[Updated 2015 Feb 26]. Gaucher Disease. In: Pagon RA, Adam MP, Ardinger HH, et al., editors. GeneReviews® [Internet]. Seattle (WA): University of Washington, Seattle; 1993-2016.
What is Gaucher Disease?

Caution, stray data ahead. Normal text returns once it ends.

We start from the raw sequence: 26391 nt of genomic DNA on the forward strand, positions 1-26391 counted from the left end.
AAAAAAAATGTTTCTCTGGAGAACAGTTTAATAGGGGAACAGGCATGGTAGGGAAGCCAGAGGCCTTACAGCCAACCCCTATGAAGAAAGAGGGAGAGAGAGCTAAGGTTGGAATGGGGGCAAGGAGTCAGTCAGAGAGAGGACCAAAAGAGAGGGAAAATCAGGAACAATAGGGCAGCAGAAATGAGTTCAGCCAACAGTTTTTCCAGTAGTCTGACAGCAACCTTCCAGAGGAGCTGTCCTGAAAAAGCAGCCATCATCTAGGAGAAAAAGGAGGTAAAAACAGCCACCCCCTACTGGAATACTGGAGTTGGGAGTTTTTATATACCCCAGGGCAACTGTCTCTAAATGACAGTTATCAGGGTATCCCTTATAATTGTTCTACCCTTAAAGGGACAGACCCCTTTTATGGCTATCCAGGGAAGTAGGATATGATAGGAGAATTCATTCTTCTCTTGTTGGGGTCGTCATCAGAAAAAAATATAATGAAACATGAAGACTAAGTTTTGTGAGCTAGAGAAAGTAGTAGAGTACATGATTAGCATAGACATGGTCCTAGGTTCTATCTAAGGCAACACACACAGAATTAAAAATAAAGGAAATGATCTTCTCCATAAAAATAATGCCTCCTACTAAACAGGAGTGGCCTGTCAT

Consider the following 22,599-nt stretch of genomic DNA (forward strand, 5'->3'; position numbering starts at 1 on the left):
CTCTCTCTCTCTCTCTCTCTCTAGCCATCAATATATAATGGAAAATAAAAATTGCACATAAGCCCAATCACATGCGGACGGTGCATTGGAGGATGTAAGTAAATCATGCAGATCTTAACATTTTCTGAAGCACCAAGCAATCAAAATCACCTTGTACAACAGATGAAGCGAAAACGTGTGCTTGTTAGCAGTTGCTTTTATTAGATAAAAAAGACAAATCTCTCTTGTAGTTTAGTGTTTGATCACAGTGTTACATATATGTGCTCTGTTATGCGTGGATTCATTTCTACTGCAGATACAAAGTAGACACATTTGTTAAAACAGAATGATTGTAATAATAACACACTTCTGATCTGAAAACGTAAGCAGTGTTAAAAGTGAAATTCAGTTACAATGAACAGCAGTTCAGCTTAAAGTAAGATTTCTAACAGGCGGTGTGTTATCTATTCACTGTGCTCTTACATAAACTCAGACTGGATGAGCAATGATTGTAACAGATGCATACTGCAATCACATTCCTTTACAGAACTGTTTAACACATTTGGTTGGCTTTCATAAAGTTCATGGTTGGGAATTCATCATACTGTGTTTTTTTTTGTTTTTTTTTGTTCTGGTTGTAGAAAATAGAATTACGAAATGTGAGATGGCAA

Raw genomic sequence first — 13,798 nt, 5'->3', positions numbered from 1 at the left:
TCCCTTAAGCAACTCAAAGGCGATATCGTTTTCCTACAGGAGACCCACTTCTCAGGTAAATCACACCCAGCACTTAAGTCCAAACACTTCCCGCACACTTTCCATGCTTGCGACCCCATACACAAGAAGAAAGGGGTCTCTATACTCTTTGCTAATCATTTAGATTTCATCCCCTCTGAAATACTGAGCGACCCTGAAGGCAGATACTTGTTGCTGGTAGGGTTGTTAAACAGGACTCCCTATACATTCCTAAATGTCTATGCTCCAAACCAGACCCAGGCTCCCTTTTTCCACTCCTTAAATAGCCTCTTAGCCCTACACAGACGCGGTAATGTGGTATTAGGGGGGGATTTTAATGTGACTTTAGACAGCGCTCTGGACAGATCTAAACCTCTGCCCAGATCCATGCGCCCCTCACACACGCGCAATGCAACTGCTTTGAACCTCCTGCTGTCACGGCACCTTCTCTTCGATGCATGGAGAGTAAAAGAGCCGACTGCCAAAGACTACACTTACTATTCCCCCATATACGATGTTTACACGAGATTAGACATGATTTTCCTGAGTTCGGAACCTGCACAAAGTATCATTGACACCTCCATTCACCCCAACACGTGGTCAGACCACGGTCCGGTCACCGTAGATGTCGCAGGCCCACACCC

Gaucher disease is a rare metabolic disorder characterized by accumulation of lipids in organs and bones. The signs and symptoms can vary in severity and age of onset depending on the type of disorder, ranging from asymptomatic to severe, infancy to adulthood. Gaucher disease has been categorized clinically into three general types: Non-neuronopathic (central nervous system is typically not affected) 1. Type 1 Gaucher disease This is the most common form in individuals of Ashkenazi Jewish background. Typical symptoms include hepatosplenomegaly (enlarged liver and spleen), anemia (low red blood cell count), thrombocytopenia (bruising due to low number of platelets), osteopenia (decreased bone mass) and bone abnormalities. Neuronopathic (Central nervous system such as brain and spinal cord are affected) 2. Type 2 Gaucher disease This form is more severe. It has an early onset before the age of 2, and often causes life-threatening conditions at infancy. It is associated with the common symptoms observed in type 1 Gaucher disease, except bone disease is not observed. Other symptoms such as abnormal eye movement, seizure and damage to the brain are also observed in type 2 disease. 3. Type 3 Gaucher disease This form of the disease has a later age of onset and slower rate of progression than type 2. It is also associated with the common symptoms observed in type 1 Gaucher disease, in addition to symptoms such as abnormal eye movement, seizure and brain damage. Gaucher disease is caused by mutations in the GBA gene, which encodes the enzyme, beta-glucocerebrosidase. This enzyme functions in the lysosome to help break down lipids (glucocerebroside) into fragments (i.e. glucose and ceramide) for recycling. Mutations in the GBA gene prevent or reduce the function of beta-glucocerebrosidase. Individuals with a deficiency of this enzyme cannot break down glucocerebroside properly, resulting in accumulation of lipids in organs and tissues. Excessive levels of lipids can impair the functionality of the cells, leading to further damage and complications to the body. References: Hruska KS, LaMarca ME, Scott CR and Sidransky E (2008). Gaucher Disease: Mutation and Polymorphism Spectrum in the Glucocerebrosidase Gene (GBA). Human Mutation 29(5): 567-583. Jose CP, Ferreira MD, Schreiber-Agus N, Carter SM, Klugman S, MDa, Gregg AR, Gross SJ (2014). Carrier testing for Ashkenazi Jewish disorders in the prenatal setting: navigating the genetic maze. American Journal of Obstetrics and Gynecology. 211(3): 197-204. Pastores GM, Hughes DA (2000)DNA In the News2017-04-06T21:06:10+00:00